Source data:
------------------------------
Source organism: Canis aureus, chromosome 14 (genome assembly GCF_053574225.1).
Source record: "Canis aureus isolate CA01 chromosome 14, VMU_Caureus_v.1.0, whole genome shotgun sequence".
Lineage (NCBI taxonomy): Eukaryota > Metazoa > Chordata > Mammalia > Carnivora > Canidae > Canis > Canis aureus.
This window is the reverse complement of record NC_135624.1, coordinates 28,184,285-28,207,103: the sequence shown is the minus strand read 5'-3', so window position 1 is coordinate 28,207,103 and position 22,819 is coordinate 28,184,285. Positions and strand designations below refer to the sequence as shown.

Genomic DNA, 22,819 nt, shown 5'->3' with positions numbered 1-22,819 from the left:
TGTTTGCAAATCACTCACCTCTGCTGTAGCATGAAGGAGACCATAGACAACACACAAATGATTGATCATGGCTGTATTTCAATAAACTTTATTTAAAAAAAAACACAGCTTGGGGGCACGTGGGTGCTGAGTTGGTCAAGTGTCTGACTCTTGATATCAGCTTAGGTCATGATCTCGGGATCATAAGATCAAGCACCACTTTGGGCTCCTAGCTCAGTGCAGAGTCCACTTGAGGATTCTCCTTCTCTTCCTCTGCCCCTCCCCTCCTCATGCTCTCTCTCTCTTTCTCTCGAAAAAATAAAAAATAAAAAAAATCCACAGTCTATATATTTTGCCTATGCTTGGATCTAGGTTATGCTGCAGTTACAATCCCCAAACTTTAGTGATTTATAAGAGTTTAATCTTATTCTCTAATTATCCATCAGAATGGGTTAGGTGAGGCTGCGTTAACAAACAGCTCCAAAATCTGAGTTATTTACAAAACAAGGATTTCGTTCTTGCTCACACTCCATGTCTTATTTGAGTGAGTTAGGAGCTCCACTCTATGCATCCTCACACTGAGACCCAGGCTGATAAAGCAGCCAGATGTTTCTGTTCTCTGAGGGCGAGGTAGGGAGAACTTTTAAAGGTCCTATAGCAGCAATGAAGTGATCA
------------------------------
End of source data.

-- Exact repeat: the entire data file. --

Source organism: Canis aureus, chromosome 14 (genome assembly GCF_053574225.1).
Source record: "Canis aureus isolate CA01 chromosome 14, VMU_Caureus_v.1.0, whole genome shotgun sequence".
Lineage (NCBI taxonomy): Eukaryota > Metazoa > Chordata > Mammalia > Carnivora > Canidae > Canis > Canis aureus.
This window is the reverse complement of record NC_135624.1, coordinates 28,184,285-28,207,103: the sequence shown is the minus strand read 5'-3', so window position 1 is coordinate 28,207,103 and position 22,819 is coordinate 28,184,285. Positions and strand designations below refer to the sequence as shown.

Genomic DNA, 22,819 nt, shown 5'->3' with positions numbered 1-22,819 from the left:
TGTTTGCAAATCACTCACCTCTGCTGTAGCATGAAGGAGACCATAGACAACACACAAATGATTGATCATGGCTGTATTTCAATAAACTTTATTTAAAAAAAAACACAGCTTGGGGGCACGTGGGTGCTGAGTTGGTCAAGTGTCTGACTCTTGATATCAGCTTAGGTCATGATCTCGGGATCATAAGATCAAGCACCACTTTGGGCTCCTAGCTCAGTGCAGAGTCCACTTGAGGATTCTCCTTCTCTTCCTCTGCCCCTCCCCTCCTCATGCTCTCTCTCTCTTTCTCTCGAAAAAATAAAAAATAAAAAAAATCCACAGTCTATATATTTTGCCTATGCTTGGATCTAGGTTATGCTGCAGTTACAATCCCCAAACTTTAGTGATTTATAAGAGTTTAATCTTATTCTCTAATTATCCATCAGAATGGGTTAGGTGAGGCTGCGTTAACAAACAGCTCCAAAATCTGAGTTATTTACAAAACAAGGATTTCGTTCTTGCTCACACTCCATGTCTTATTTGAGTGAGTTAGGAGCTCCACTCTATGCATCCTCACACTGAGACCCAGGCTGATAAAGCAGCCAGATGTTTCTGTTCTCTGAGGGCGAGGTAGGGAGAACTTTTAAAGGTCCTATAGCAGCAATGAAGTGATCA